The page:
It served as the Soviet Union’s main penal system: Robbers, rapists, murderers, and thieves spent their sentences not in prisons but in the Gulag. In addition, the Gulag held political prisoners, a group including not only real opponents of the Soviet regime but also many innocents caught up in the paranoid clutches of the Soviet secret police. Most prisoners were the victims of arbitrary and severe legal campaigns under which petty theft, lateness, or unexcused absences from work were punished by many years in these concentration camps.
Have you ever been late to work? In the Stalin era, a person who arrived late to work three times could be sent to the Gulag for three years.
Have you ever told a joke about a government official? In the Stalin era, many were sent to the Gulag for up to 25 years for telling an innocent joke about a Communist Party official.
If your family was starving, would you take a few potatoes left in a field after harvest? In the Stalin era, a person could be sent to the Gulag for up to ten years for such petty theft.
Trying to feed her four hungry children during the massive 1932-1933 famine, the peasant mother allegedly stole three pounds of rye from her former field, confiscated by the state as part of collectivization.
Soviet authorities sentenced her to ten years in the Gulag. When her sentence expired in 1943, it was arbitrarily extended until the end of the war in 1945.
After her release, she was required to live in exile near her Gulag camp north of the Arctic Circle, and she was not able to return home until 1956, after the death of Stalin.
Maria Tchebotareva never found her children after her release.
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Seeking the appearance of democracy, the Soviet Union held elections, but only one Communist Party candidate appeared on the ballot for each office. Fear of punishment ensured that nearly all Soviet citizens “voted” by taking their ballot and ceremoniously placing it into a ballot box.
In 1949, Ivan Burylov, a beekeeper, protested this absurd ritual by writing the word “Comedy” on his “secret” ballot. Soviet authorities linked the ballot to Burylov and sentenced him to eight years in camps for this “crime”.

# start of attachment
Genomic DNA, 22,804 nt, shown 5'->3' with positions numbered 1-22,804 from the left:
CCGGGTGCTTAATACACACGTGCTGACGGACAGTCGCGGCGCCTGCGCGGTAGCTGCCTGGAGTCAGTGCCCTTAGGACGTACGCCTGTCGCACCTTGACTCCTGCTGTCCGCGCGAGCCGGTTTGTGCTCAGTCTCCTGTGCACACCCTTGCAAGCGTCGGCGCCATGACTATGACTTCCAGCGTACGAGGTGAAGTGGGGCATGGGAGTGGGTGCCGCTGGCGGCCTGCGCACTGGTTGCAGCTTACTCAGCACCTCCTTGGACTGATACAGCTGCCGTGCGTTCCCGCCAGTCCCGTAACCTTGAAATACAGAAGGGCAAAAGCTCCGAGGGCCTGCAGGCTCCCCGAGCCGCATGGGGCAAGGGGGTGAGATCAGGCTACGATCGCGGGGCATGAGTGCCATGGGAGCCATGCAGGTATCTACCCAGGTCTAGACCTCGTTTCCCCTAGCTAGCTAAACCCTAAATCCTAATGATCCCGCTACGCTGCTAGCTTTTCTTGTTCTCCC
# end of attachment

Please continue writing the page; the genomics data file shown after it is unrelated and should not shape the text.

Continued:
Stalin’s drive to seize all private land in the 1920s and 1930s met significant resistance. Some victims were shot, some were arrested and sent into the Gulag camps, and many were exiled to remote parts of the country.
“Look Me in the Eyes and Tell Me Honestly: Who is your friend? Who is your enemy? You have no friends among capitalists. You have no enemies among the workers. Only in a union of the workers of all nations will you be victorious over capitalism and liberated from exploitation. Down with national antagonisms! Workers of the world unite!”
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This peasant, Mihaylov, had attempted escape from a state-owned farm where he had been sent into exile.
Gulag prisoners could work up to 14 hours per day. Typical Gulag labor was exhausting physical work. Toiling sometimes in the most extreme climates, prisoners might spend their days felling trees with handsaws and axes or digging at frozen ground with primitive pickaxes. Others mined coal or copper by hand, often suffering painful and fatal lung diseases from inhalation of ore dust. Prisoners were barely fed enough to sustain such difficult labor.
Built between 1931 and 1933, the White Sea-Baltic Sea Canal was the first massive construction project of the Gulag. Over 100,000 prisoners dug a 141-mile canal with few tools other than simple pickaxes, shovels, and makeshift wheelbarrows in just 20 months. Initially viewed as a great success and celebrated in a volume published both in the Soviet Union and the United States, the canal turned out to be too narrow and too shallow to carry most sea vessels. Many prisoners died during construction.
With such picks, millions of Gulag prisoners manually unearthed rocks and dug frozen ground during the massive Gulag projects in the 1930s and 1940s.
Kolyma was a name that struck fear into the Gulag prisoner. Reputedly the coldest inhabited place on the planet, prisoners spoke of Kolyma as a place where 12 months were winter and all the rest summer. Kolyma was so remote that it could not be reached by an overland route. Prisoners traveled by train across the length of the Soviet Union only to spend up to several months on the Pacific coast waiting for the few months each year when the waterways were free of ice. Then, they boarded ships for their trip past Japan and up the Kolyma River to their gold-mining destination. Surviving Kolyma was more difficult than any other Gulag locale.